• Multi-species Action Plan for Thousand Islands National Park of Canada (2016)

    The Multi-species Action Plan for Thousand Islands National Park of Canada is a Species At Risk Act action plan (SARA s.47) for four species: American Water-willow (Justicia americana), Butternut (Juglans cinerea), Deerberry (Vaccinium stamineum), and Pugnose Shiner (Notropis anogenus). The plan also outlines measures to monitor and manage 30 other species of conservation concern that regularly occur in the park. This plan applies only to lands and waters occurring within the boundaries of Thousand Islands National Park of Canada.

Management Plans


  • Order Acknowledging Receipt of the Assessments Done Pursuant to Subsection 23(1) of the Species at Risk Act (2004)

    This Order acknowledges receipt by the Governor in Council of the assessments of the status of wildlife species done pursuant to subsection 23(1) of the Species at Risk Act (SARA) by the Committee on the Status of Endangered Wildlife in Canada (COSEWIC). The purpose of SARA is to prevent wildlife species from being extirpated or becoming extinct, to provide for the recovery of wildlife species that are extirpated, endangered or threatened as a result of human activity and to manage species of special concern to prevent them from becoming endangered or threatened.
  • Order Amending Schedules 1 to 3 to the Species at Risk Act (2005)

    Schedule 1, the List of Wildlife Species at Risk of the Species at Risk Act (SARA), is amended by Order of the Governor in Council (GIC), on the recommendation of the Minister of the Environment, by the addition of 73 species. This Order is based on scientific assessments by the Committee on the Status of Endangered Wildlife in Canada (COSEWIC) and follows consultations with provincial and territorial governments, Aboriginal peoples, stakeholders and the public, and analysis of costs and benefits to Canadians.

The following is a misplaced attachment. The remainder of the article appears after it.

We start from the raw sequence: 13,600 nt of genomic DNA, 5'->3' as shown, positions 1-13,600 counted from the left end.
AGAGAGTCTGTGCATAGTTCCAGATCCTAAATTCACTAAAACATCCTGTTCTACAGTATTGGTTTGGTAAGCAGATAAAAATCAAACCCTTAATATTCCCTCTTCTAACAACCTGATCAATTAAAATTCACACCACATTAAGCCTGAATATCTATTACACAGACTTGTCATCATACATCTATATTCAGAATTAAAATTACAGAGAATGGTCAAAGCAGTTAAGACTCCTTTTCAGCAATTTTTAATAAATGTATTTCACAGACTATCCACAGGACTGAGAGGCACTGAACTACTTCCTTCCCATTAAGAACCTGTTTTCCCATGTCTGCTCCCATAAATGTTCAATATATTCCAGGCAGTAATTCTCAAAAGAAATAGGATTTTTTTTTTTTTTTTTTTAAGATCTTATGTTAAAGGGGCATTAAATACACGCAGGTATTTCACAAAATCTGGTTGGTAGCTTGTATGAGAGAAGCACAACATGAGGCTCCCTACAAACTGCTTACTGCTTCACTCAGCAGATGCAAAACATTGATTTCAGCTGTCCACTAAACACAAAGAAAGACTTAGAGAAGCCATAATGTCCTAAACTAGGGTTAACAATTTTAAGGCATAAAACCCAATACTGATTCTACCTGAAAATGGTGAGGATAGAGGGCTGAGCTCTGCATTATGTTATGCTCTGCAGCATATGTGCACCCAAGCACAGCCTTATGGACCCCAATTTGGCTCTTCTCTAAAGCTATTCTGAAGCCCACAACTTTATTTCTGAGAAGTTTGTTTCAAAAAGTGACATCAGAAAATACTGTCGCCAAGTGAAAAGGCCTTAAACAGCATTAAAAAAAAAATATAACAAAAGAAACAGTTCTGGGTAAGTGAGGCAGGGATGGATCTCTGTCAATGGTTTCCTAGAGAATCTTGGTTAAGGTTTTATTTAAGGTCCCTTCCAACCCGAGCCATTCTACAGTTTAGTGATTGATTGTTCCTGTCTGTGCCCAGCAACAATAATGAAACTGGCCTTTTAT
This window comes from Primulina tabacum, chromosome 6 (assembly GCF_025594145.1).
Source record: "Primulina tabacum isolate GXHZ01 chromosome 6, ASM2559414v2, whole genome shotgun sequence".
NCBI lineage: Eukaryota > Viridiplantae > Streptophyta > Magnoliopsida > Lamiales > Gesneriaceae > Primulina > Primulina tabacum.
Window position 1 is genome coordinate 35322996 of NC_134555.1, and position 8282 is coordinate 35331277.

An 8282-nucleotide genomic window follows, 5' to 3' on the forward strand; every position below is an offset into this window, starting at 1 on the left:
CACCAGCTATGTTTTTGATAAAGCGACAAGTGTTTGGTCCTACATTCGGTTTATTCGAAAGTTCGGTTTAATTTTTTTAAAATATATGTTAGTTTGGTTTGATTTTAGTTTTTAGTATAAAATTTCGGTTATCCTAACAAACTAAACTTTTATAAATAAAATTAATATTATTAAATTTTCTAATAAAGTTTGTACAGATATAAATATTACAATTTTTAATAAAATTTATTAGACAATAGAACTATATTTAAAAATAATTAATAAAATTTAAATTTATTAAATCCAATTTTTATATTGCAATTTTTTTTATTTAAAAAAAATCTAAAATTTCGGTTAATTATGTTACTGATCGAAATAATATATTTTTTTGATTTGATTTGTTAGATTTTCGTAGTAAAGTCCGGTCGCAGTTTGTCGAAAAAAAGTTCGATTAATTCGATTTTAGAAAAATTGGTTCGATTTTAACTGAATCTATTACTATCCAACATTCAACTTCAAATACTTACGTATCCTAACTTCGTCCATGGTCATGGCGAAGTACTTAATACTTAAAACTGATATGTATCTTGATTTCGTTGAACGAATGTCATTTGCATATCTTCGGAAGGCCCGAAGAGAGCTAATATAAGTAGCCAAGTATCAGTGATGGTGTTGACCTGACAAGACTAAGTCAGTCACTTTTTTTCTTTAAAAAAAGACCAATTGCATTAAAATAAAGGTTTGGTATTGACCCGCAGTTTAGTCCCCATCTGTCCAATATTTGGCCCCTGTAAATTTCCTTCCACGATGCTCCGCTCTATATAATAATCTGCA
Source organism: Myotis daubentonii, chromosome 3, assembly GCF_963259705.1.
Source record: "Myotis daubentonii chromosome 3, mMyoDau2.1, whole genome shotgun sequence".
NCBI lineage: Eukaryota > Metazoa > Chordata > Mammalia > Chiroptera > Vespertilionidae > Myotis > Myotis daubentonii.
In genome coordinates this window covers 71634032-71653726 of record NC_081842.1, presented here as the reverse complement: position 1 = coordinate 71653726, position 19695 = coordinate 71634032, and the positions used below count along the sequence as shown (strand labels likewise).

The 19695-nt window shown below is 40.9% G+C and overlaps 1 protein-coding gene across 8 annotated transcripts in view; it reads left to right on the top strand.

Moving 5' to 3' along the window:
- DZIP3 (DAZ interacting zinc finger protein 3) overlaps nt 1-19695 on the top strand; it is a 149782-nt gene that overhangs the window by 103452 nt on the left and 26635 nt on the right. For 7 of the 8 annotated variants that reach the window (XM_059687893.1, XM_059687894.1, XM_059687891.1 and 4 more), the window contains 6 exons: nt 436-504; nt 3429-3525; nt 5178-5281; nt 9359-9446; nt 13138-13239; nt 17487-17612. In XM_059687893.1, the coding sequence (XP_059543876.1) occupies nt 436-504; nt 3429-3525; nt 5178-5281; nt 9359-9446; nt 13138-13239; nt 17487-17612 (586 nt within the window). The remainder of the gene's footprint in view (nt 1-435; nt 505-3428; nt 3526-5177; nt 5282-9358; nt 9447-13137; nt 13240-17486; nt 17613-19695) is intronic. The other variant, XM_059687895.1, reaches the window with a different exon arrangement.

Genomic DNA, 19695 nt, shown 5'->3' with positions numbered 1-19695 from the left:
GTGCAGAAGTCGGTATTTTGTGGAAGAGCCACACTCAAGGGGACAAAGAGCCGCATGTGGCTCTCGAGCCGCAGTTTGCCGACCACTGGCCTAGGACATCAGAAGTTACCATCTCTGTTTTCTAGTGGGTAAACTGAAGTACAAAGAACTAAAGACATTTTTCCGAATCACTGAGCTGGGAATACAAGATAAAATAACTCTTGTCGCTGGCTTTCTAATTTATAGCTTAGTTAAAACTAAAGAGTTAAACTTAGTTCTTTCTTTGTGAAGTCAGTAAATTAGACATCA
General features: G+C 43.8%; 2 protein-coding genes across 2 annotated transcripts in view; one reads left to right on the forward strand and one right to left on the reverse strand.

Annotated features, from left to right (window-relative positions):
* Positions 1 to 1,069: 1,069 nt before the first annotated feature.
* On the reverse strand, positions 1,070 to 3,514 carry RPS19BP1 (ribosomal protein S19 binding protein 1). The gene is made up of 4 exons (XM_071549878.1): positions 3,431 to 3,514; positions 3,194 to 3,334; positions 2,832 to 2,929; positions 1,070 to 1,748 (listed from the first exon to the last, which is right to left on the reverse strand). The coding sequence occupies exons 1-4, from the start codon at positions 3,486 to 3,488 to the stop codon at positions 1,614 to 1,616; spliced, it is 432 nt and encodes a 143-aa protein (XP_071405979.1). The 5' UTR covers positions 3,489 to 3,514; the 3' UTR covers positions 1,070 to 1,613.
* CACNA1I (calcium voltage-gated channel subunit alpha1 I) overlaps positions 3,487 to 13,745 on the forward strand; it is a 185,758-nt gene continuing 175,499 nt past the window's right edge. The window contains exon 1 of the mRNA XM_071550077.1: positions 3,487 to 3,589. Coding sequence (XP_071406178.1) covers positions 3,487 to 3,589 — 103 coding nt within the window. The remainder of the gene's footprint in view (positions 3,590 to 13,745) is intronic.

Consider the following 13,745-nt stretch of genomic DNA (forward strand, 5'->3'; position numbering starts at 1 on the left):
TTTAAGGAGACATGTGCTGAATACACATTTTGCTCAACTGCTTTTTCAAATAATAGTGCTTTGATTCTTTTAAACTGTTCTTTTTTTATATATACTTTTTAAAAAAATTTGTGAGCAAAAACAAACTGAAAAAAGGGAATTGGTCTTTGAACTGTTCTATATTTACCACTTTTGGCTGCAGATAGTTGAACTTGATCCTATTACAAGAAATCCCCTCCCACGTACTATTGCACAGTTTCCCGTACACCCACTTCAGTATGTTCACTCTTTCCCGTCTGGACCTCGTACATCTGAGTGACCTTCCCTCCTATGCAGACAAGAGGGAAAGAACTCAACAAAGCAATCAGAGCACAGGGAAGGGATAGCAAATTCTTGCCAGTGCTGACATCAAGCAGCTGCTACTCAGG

COSEWIC Annual Reports

  • COSEWIC Annual Report – 2012-2013 (2013)

    Under Canada’s Species at Risk Act (SARA), the foremost function of COSEWIC is to “assess the status of each wildlife species considered by COSEWIC to be at risk and, as part of the assessment, identify existing and potential threats to the species”. COSEWIC held two Wildlife Species Assessment Meetings in this reporting year (October, 2012 to September 2013) from November 25 to November 30, 2012 and from April 28 to May 3, 2013. During the current reporting period, COSEWIC assessed the status or reviewed the classification of 73 wildlife species. The wildlife species assessment results for the 2012-2013 reporting period include the following: Extinct: 0 Extirpated: 2 Endangered: 28 Threatened: 19 Special Concern: 19 Data Deficient: 4 Not at Risk: 1 Total: 73 Of the 73 wildlife species examined, COSEWIC reviewed the classification of 50 species that had been previously assessed. The review of classification for 26 of those species resulted in a confirmation of the same status as the previous assessment.

Consultation Documents

  • Consultation on Amending the List of Species Under the Species At Risk Act: March 2004 (2004)

    The Government of Canada proclaimed the Species at Risk Act (SARA) on June 5, 2003 as part of its strategy for the protection of wildlife species at risk. Attached to the Act is Schedule 1, the list of the species that receive protection under SARA, hereinafter referred to as the 'SARA list'. Canadians are invited to comment on whether all or some of the species included in this document should be added to the SARA list.

Recovery Document Posting Plans

  • Environment and Climate Change Canada's Three-Year Recovery Document Posting Plan (2016)

    Environment and Climate Change Canada’s Three-Year Recovery Document Posting Plan identifies the species for which recovery documents will be posted each fiscal year starting in 2014-2015. Posting this three year plan on the Species at Risk Public Registry is intended to provide transparency to partners, stakeholders, and the public about Environment and Climate Change Canada’s plan to develop and post these proposed recovery strategies and management plans. However, both the number of documents and the particular species that are posted in a given year may change slightly due to a variety of circumstances. Last update March 31, 2017